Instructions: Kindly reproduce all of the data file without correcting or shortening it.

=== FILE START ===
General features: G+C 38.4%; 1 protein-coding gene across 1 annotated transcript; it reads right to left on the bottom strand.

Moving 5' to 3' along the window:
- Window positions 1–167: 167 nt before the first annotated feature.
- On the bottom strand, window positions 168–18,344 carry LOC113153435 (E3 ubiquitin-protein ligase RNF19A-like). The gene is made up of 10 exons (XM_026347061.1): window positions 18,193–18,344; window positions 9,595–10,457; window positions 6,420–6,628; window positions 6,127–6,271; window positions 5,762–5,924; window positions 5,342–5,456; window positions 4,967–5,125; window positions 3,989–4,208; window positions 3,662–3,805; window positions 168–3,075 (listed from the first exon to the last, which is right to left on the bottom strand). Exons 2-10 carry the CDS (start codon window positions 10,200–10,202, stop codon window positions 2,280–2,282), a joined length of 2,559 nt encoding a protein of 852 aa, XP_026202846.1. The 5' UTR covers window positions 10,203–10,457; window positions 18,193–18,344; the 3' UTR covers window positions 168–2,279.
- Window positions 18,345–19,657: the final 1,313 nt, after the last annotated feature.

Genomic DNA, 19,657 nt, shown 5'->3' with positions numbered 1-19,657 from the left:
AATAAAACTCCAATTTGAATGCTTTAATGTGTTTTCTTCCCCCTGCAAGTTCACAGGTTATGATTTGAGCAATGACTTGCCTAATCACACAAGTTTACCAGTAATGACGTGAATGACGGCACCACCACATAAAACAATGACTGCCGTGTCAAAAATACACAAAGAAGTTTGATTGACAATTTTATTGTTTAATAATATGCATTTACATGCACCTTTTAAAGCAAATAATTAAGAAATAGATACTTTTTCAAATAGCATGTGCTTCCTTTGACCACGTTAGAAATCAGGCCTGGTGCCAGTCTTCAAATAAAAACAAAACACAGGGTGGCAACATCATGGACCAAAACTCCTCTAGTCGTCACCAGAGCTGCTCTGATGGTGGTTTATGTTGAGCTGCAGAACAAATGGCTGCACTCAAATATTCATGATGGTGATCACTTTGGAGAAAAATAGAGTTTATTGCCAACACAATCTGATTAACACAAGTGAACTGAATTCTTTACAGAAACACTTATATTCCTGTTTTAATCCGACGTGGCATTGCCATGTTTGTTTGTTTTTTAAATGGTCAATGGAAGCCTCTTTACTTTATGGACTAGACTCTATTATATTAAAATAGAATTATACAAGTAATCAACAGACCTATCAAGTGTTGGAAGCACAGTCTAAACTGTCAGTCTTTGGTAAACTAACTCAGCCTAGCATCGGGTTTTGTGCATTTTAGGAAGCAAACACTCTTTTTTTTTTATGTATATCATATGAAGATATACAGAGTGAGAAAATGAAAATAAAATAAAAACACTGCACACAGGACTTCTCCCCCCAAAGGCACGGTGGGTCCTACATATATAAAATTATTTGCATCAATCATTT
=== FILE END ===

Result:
General features: G+C 38.4%; 1 protein-coding gene across 1 annotated transcript; it reads right to left on the bottom strand.

Moving 5' to 3' along the window:
- Window positions 1–167: 167 nt before the first annotated feature.
- On the bottom strand, window positions 168–18,344 carry LOC113153435 (E3 ubiquitin-protein ligase RNF19A-like). The gene is made up of 10 exons (XM_026347061.1): window positions 18,193–18,344; window positions 9,595–10,457; window positions 6,420–6,628; window positions 6,127–6,271; window positions 5,762–5,924; window positions 5,342–5,456; window positions 4,967–5,125; window positions 3,989–4,208; window positions 3,662–3,805; window positions 168–3,075 (listed from the first exon to the last, which is right to left on the bottom strand). Exons 2-10 carry the CDS (start codon window positions 10,200–10,202, stop codon window positions 2,280–2,282), a joined length of 2,559 nt encoding a protein of 852 aa, XP_026202846.1. The 5' UTR covers window positions 10,203–10,457; window positions 18,193–18,344; the 3' UTR covers window positions 168–2,279.
- Window positions 18,345–19,657: the final 1,313 nt, after the last annotated feature.

Genomic DNA, 19,657 nt, shown 5'->3' with positions numbered 1-19,657 from the left:
AATAAAACTCCAATTTGAATGCTTTAATGTGTTTTCTTCCCCCTGCAAGTTCACAGGTTATGATTTGAGCAATGACTTGCCTAATCACACAAGTTTACCAGTAATGACGTGAATGACGGCACCACCACATAAAACAATGACTGCCGTGTCAAAAATACACAAAGAAGTTTGATTGACAATTTTATTGTTTAATAATATGCATTTACATGCACCTTTTAAAGCAAATAATTAAGAAATAGATACTTTTTCAAATAGCATGTGCTTCCTTTGACCACGTTAGAAATCAGGCCTGGTGCCAGTCTTCAAATAAAAACAAAACACAGGGTGGCAACATCATGGACCAAAACTCCTCTAGTCGTCACCAGAGCTGCTCTGATGGTGGTTTATGTTGAGCTGCAGAACAAATGGCTGCACTCAAATATTCATGATGGTGATCACTTTGGAGAAAAATAGAGTTTATTGCCAACACAATCTGATTAACACAAGTGAACTGAATTCTTTACAGAAACACTTATATTCCTGTTTTAATCCGACGTGGCATTGCCATGTTTGTTTGTTTTTTAAATGGTCAATGGAAGCCTCTTTACTTTATGGACTAGACTCTATTATATTAAAATAGAATTATACAAGTAATCAACAGACCTATCAAGTGTTGGAAGCACAGTCTAAACTGTCAGTCTTTGGTAAACTAACTCAGCCTAGCATCGGGTTTTGTGCATTTTAGGAAGCAAACACTCTTTTTTTTTTATGTATATCATATGAAGATATACAGAGTGAGAAAATGAAAATAAAATAAAAACACTGCACACAGGACTTCTCCCCCCAAAGGCACGGTGGGTCCTACATATATAAAATTATTTGCATCAATCATTT